The Mental Well-Balling Podcast


S2, Ep2: Jake Forster-Caskey

Season 2, Ep. 2
We’ve got another fascinating guest for this episode of the podcast, who has been through some incredibly tough struggles over the past three years. Jake Forster-Caskey is currently recovering from a second ACL injury, suffered at the end of a season in which he felt he had found his peak again after recovering from the first.It was actually Jake who encouraged me to get the podcast going again and call it quits altogether after the first series. Walking around The Valley’s pitch during the final game of last season, just after I had photographed him receiving his deserved POTY trophy, he asked about being interviewed for the podcast. That was an opportunity I couldn’t pass down.It’s obviously taken some time for the interview to take place while Jake has gone through some of the more difficult stages of his recovery, but the strength he is showing at present to deal with the process he’s going through is incredible and shines through during our chat.We talk about how signing a pro-contract at 14 meant that his first exposure to pressure and criticism was particularly tough to take, as well as the support he received from his ex-professional father and step-father at the start of his career and his perception of mental health and its status within the game. Although, of course, much of our chat is centred around his injuries. We discuss the challenge of coming to terms with that first injury, how isolating an experience it is being outside the football bubble and being isolated from your teammates while you grind through the recovery process and how returning to training and kicking a ball around again is actually the toughest part of the process. We also look at the importance of having alternative focuses during the recovery process, how the experience of that first injury has led to him being able to manage the second one more efficiently and with less anxiety, and the strength required to overcome the down days that you can only expect to exist through a challenging journey of recovery.If you’re new here, follow the podcast on Twitter and Instagram @WellBallingPod. Follow me on Twitter and Instagram @K_AndrewsPhotos, and most importantly of all, keep well, keep safe, and keep talking about mental health.

Series Two, Episode One: Alex Gilbey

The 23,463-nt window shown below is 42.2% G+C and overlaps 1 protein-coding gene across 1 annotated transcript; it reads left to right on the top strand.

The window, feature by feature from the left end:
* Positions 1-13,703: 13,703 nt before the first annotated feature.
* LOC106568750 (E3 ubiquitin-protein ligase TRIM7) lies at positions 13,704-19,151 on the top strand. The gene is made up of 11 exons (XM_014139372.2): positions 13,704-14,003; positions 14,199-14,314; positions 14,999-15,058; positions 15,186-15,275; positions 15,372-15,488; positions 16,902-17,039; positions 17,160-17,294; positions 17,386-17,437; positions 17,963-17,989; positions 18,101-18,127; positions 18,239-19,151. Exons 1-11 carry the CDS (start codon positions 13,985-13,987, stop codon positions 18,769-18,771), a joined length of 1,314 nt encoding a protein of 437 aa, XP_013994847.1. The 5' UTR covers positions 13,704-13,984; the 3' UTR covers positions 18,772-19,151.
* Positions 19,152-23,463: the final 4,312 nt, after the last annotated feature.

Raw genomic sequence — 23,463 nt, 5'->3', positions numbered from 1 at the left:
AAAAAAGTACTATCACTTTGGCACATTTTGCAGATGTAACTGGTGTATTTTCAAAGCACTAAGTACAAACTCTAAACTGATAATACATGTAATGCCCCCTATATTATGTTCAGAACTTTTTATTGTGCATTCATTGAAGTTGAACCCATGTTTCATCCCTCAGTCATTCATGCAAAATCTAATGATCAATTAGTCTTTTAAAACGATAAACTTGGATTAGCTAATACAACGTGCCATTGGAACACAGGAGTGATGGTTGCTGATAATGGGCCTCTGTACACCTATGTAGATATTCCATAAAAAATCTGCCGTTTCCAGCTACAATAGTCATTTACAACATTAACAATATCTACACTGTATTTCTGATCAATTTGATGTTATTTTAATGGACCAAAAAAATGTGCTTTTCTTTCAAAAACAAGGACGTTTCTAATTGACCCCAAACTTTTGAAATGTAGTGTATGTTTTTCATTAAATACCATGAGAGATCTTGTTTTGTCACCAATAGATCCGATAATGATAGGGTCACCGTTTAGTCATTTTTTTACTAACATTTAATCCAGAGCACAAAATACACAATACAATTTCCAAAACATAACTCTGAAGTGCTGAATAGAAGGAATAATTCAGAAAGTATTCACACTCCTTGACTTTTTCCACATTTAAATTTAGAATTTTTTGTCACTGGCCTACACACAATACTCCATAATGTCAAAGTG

Season 2, Ep. 1
Well then, it’s been a while, hasn’t it? Welcome back to the Mental Well-Balling Podcast. A podcast in which football’s association with mental health and wellbeing is explored with the help of a guest from within the professional game.Things are going to be a little different, but only a tiny bit. It will no longer be weekly, and episodes will simply be released when opportunities arise and interviews have been recorded. Less pressure and hopefully content that isn’t rushed. We’ve also got a nice new graphic. I’d love to say I put some effort into that, but Canva is a lifesaver. It’s a bit brighter and hopefully gets across the style of the podcast a little more effectively. It views mental health positively. We get that positive message, particularly around the notion of self-realisation, overcoming moments of self-doubt and pushing forward, from our first guest of the new series, Charlton Athletic midfielder Alex Gilbey, who was kind enough to speak to me after recovering from a nasty battle of Covid, while also managing his recent entry into parenthood and a gold addiction. Among other themes, we chat about the regret he has over his attitude through his childhood despite making it as a footballer, coping with being the relegator – suffering three relegations in three seasons with three different clubs – how his relationship with Conor Washington has helped him throughout his career, the importance of having unity in dressing room and what that means of both mental wellbeing and performance, and how he suffered a crisis of confidence during the first six months of his time at Charlton and his success in overcoming that. Alex spoke excellently, being both really open and offering some great insight into some of the more nuanced elements of professional football. I hope you enjoy our chat. If you’re new here, follow the podcast on Twitter and Instagram @WellBallingPod. Follow me on Twitter and Instagram @K_AndrewsPhotos, and most importantly of all, keep well, keep safe, and keep talking about mental health.